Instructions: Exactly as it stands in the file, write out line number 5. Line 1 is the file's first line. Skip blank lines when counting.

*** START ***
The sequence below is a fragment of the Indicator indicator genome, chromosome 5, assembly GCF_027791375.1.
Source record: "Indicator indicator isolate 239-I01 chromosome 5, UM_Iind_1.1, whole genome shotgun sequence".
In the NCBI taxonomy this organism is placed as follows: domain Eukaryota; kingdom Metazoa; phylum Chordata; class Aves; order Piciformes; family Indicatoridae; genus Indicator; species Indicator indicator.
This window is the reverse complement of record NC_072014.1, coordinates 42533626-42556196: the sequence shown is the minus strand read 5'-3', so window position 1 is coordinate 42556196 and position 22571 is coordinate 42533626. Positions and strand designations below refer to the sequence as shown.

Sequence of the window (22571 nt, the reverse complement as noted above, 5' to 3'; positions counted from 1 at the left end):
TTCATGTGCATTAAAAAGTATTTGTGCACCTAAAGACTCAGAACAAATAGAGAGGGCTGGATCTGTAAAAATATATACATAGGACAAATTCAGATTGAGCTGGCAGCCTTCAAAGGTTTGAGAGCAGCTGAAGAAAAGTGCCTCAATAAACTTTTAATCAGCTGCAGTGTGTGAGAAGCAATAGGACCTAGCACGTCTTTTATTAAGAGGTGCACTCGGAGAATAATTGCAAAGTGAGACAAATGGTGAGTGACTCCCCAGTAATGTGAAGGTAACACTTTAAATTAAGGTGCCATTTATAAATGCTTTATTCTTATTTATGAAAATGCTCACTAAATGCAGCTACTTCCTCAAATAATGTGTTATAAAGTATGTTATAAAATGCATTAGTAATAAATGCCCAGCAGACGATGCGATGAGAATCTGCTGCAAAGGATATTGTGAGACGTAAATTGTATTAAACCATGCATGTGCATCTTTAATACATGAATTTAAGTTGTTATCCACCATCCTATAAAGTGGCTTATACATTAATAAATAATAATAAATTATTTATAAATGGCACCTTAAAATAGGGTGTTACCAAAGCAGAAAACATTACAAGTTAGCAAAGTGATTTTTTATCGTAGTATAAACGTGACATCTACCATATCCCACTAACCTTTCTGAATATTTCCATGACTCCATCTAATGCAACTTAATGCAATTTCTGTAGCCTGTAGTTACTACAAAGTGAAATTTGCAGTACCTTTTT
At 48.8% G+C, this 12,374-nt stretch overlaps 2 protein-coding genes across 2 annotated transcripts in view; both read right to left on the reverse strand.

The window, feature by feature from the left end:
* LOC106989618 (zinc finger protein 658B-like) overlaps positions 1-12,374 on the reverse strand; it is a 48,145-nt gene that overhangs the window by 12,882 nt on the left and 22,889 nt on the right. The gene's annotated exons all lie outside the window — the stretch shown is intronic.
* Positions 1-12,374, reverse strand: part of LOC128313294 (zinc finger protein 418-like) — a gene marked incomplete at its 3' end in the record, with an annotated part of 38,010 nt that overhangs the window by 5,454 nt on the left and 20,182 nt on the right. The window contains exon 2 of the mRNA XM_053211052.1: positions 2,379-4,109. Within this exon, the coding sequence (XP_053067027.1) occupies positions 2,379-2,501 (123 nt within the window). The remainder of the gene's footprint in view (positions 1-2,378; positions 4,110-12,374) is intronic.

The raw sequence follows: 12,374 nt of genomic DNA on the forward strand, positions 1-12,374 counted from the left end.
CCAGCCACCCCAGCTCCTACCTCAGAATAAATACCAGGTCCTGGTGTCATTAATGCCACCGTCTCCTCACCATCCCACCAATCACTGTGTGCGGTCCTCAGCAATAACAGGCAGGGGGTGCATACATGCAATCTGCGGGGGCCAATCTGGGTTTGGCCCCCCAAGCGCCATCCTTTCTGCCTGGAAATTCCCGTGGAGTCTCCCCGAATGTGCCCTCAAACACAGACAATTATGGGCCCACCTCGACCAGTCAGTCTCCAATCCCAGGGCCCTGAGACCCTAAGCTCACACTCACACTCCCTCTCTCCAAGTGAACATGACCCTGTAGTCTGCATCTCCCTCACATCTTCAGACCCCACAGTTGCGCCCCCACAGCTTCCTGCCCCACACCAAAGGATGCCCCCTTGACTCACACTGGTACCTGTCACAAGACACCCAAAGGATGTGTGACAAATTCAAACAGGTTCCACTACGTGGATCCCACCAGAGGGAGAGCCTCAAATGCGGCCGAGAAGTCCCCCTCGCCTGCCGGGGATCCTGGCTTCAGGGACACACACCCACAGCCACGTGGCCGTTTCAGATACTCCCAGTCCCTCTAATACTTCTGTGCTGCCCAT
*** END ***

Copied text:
Sequence of the window (22571 nt, the reverse complement as noted above, 5' to 3'; positions counted from 1 at the left end):